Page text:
Author Topic: A question about unemployment rates  (Read 751 times)

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Offline scoffer

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A question about unemployment rates
« on: October 16, 2008, 10:46:09 am »
I am hoping that someone can answer this question:

Our current unemployment rates have been compared to the unemployment rates of the great Depression, so how were the unemployment rates of the great Depression calculated if there was no unemployment insurance, and being that the method of calculation was obviously different than the current method of calculation is there any validity in comparing current unemployment rates with those of the great Depression??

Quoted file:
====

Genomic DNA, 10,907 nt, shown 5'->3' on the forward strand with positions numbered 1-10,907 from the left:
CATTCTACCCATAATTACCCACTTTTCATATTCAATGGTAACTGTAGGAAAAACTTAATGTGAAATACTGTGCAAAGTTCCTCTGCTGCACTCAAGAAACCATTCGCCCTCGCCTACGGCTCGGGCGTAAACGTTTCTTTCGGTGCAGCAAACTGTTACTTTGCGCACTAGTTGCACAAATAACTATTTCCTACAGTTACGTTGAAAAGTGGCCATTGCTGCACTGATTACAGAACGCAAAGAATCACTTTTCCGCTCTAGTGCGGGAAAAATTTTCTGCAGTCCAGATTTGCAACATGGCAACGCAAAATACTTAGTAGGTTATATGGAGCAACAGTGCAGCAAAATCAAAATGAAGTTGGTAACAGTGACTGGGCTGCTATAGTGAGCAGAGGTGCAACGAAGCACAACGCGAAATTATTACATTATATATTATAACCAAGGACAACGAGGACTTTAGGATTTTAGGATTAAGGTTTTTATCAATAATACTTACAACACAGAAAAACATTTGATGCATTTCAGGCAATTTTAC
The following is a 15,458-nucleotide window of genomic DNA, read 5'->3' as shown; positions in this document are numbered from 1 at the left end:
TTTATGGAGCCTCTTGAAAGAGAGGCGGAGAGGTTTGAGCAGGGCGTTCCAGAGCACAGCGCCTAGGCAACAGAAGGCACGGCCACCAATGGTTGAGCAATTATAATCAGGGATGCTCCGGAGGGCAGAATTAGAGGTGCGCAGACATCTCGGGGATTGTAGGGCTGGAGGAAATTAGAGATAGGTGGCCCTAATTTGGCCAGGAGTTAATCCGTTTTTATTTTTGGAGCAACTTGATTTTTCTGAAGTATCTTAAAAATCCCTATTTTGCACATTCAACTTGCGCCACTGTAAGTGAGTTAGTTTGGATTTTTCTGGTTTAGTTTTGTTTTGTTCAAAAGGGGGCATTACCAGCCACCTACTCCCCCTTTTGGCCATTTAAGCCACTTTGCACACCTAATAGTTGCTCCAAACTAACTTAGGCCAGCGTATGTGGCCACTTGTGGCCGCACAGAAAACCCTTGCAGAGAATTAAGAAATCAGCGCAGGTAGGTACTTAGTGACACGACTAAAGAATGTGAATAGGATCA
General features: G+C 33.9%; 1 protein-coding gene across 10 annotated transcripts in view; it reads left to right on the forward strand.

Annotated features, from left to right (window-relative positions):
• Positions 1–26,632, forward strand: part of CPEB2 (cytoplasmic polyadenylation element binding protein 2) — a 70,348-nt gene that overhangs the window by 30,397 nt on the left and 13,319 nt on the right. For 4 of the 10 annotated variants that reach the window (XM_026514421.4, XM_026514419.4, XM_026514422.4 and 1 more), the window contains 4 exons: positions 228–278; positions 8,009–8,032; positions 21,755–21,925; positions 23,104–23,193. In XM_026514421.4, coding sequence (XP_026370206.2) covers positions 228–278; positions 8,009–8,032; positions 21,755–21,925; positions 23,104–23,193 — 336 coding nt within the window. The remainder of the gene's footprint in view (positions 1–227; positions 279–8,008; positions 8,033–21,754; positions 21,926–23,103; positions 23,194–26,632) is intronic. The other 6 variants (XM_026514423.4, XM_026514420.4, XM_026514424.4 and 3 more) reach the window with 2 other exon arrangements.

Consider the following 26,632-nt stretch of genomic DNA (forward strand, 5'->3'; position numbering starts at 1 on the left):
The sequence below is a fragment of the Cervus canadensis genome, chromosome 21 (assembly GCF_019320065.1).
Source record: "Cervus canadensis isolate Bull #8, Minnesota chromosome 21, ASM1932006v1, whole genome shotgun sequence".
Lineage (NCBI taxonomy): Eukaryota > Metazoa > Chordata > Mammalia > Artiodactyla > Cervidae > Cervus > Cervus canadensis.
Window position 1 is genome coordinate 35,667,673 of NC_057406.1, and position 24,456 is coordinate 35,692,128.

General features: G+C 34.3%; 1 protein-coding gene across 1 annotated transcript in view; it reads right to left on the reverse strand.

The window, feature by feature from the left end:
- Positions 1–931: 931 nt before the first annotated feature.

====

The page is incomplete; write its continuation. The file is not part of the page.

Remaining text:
Offline gEEk squad

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Re: A question about unemployment rates
« Reply #1 on: October 16, 2008, 10:49:17 am »


The SGS Alternate Unemployment Rate reflects current unemployment reporting methodology adjusted for SGS-estimated "discouraged workers" defined away during the Clinton Administration added to the existing BLS estimates of level U-6 unemployment.

http://shadowstats.com

I don't know how it'd be related to the Great Depression, however it is a more honest look at unemployment.